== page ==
It is another magic site, most of the buildings inside are ruined but there are several churches that still exist and they are taken care of. They are more like small chapels, and you can enter them and see that someone must come regularly to put fresh flowers and candles in front of the small altars.

When we went out of the castle, we wandered a bit on the streets of Horio, looking for a taxi to bring us back to Pothia (with only 3 hours between boats we were not sure we will have time enough to come back walking). Since we could not find any, we thought to ask one of the ladies that was chatting with her friend on a terrace. What happened next was so unexpected... When hearing the word “taxi”, the older lady started a frenetic shouting around. I do not understand Greek, but I suppose she asked someone in a nearby house to call the taxi, and then one of her friends entered the house an came back with two chairs, we were invited to sit, then form nowhere a young girl materialized with two glasses of cold water and in no time we had each of us a toddler in our arms playing with our hair and somehow, naturally and with a nice smiled, we were included in the community. Not too much English spoken, but we managed to tell them that we are in a day trip from Kos, that we liked the castle and we wanted a recommendation for a place to eat in the port (that we got). After 15 minutes another girl came and took my hand, explaining that she will lead us to the square where the taxi will come (which she did). It was all so nice, Greek people form everywhere are so welcoming and so warm… and we just had an example of hospitality, offered so simply and so charming… For some minutes we felt we were belonging there, thank you so much to those unknown ladies!

The taxi brought us in the port were we stopped at Violeta tavern, for a pastizio and skordalia, followed by to larges pieces of watermelon (from the house) as a most welcome desert. We soend then some time strolling through the port, Pothia is a nice small town with plenty of picture-perfect corners.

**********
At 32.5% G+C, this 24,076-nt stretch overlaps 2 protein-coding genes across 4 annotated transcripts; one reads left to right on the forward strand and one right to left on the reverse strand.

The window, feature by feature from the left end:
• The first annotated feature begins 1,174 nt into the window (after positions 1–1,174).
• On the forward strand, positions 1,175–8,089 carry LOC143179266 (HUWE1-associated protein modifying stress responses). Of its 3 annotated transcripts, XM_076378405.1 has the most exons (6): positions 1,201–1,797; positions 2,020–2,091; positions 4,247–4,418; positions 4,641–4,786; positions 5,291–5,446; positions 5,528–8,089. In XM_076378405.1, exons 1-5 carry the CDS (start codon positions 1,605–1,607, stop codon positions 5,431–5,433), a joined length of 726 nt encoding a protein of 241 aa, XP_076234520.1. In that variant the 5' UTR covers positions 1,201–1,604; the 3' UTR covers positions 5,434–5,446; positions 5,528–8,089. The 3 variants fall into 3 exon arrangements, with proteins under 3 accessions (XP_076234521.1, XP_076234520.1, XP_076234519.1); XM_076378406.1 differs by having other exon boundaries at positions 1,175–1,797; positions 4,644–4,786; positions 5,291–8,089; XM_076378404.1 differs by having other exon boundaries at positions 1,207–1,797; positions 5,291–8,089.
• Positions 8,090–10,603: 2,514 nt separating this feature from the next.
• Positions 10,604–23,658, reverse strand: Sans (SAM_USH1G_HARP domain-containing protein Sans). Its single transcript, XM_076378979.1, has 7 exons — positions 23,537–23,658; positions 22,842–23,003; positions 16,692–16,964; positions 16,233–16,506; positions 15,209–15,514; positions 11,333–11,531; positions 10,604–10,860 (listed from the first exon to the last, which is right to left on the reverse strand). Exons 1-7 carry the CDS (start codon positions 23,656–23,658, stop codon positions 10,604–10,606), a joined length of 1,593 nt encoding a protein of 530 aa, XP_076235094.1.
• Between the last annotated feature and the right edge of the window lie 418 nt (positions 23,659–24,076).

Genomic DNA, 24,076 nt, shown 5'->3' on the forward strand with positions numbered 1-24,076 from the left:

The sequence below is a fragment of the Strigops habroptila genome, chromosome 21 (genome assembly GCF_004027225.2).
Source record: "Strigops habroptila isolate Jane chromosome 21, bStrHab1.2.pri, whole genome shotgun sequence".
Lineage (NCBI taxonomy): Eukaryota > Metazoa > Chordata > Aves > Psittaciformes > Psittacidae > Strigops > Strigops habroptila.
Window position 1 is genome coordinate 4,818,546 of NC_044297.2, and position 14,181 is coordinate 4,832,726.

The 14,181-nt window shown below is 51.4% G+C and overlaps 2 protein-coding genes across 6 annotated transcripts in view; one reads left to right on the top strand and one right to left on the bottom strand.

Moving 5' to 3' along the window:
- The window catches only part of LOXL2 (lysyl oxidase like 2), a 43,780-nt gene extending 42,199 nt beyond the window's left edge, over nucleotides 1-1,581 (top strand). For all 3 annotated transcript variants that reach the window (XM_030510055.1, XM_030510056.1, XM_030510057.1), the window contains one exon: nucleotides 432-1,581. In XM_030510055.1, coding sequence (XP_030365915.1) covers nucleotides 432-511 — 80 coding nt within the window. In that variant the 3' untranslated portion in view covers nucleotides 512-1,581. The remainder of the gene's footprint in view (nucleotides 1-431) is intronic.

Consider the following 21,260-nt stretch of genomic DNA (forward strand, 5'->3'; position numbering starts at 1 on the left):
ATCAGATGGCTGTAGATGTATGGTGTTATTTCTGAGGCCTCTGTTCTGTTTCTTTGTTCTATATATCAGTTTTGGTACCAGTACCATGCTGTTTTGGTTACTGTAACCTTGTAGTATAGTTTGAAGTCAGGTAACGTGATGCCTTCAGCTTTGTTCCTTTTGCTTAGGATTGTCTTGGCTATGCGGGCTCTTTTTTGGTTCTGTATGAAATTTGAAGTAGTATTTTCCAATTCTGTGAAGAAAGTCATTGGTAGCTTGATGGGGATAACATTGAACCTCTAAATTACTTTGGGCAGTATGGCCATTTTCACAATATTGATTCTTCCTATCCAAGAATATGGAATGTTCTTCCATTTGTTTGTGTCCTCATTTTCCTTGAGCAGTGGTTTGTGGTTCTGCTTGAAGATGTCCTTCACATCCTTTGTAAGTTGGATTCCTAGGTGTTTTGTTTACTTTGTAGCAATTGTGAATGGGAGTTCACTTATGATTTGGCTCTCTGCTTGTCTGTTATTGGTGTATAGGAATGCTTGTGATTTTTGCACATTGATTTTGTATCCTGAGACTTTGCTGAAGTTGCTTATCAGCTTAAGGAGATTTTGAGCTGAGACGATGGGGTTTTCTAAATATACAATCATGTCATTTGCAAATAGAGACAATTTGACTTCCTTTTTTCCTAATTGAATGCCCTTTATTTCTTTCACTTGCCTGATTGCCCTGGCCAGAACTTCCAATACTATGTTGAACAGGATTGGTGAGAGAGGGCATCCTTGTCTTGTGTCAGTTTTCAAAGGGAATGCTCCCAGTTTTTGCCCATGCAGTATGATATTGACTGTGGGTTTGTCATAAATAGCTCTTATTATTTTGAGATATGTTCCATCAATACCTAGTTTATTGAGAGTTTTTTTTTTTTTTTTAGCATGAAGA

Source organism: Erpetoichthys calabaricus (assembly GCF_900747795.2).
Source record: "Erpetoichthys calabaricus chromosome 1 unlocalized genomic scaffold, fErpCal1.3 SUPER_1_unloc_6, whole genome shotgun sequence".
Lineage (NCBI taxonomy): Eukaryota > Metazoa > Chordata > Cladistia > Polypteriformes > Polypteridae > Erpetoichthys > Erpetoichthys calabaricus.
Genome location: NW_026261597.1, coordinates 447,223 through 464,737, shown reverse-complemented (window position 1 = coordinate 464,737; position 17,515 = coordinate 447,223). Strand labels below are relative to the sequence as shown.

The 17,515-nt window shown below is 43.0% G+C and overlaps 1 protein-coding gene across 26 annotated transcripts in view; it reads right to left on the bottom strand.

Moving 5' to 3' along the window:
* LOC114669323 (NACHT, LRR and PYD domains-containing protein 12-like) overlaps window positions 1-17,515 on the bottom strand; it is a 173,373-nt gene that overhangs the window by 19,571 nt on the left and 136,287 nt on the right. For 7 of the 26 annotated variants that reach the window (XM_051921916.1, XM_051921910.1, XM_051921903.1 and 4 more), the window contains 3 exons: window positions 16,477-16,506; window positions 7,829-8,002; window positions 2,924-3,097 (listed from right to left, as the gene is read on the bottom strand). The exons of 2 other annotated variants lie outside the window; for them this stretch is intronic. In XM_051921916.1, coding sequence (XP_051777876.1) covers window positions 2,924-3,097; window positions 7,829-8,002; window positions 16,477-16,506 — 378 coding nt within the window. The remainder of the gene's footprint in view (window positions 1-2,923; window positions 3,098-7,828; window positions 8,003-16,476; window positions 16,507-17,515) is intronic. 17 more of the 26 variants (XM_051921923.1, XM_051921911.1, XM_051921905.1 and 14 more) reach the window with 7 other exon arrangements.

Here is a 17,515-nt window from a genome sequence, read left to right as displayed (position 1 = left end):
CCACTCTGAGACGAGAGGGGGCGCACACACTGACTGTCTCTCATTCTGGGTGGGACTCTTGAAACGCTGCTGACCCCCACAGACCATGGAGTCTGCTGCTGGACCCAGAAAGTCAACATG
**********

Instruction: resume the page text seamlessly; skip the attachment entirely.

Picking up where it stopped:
Then we were back on the boat and reached Kos were we hurried to take our swimming suites for a couple of hours on the beach. This time we chose the beach near the hotel, very well kept by an Italian restaurant nearby (I am sooo sorry I can’t remember the name), and we just sit under the sun with a fresh strawberry juice.

In the evening we went back to the castle, that was indeed open. We were curious about what was happening so we took seats and then some young people dressed in antique peplums brought us a program (both in Greek and English). It was a theatre play of the students in Antimachia high school, describing the ancient history of the island, with the foundation of the Askepios temple and the beginnings of the Hypocrates school. We did not understood Greek, but the program explained the main scenes, there was music, they projected images of the ruins and the archaeological finds and tried to reconstruct the old times. It was absolutely delightful! Another nice surprise of a trip that was full of wonders!

After the show we stopped for a quick dinner at ones of the tavern in the port, Fidelio. As compared to the very good experience at the nearby Naskos the previous day, this time it was not so good. They did not have a lot of the things on the menu and the fried pastries they brought had a bad taste (may be too burned, may be the oil was too much used, in any case I left it practically untouched). The waiter said that it won’t be on the bill, but it was, I asked to be removed. It was not about money (I left a quite generous tip at the end, just to cover it) but it is not usual for a greek restaurant to serve you bad food (might be that sometimes the recipes do not match the taste of the client, but to serve something that it is not fresh it is very unusual). Never mind, we decided that next time when we want to eat in this area to go back at Naskos. But it was such a small thing as compared with all the beautiful things we had that day… so we went back to our hotel where we dreamed about castles and Greek gods!

Alia

PS: More tomorrow, it takes a lot of time to put order through the memories and try to tell everything...

South Pole
Destination Expert
for Lesbos, Zagorohoria
Level Contributor
14,361 posts
22 reviews
Save Reply
3. Re: Castles under the Sun – Kos/Dodekanese trip report

Thanks for sharing your experiences. Seems you got well immersed in Greece, making friends along the way & your enjoyment shines through the reports. I can tell you are the type who is going to have a brilliant time on your forthcoming Athens adventures!

Looking forward to more.

Ottawa
Level Contributor
2,375 posts
52 reviews
Save Reply
4. Re: Castles under the Sun – Kos/Dodekanese trip report

Thanks for the great trip report. Isn't Greek hospitality wonderful! I have Kos, Kalymnos, Nysiros on my list of places and can't wait to hear more.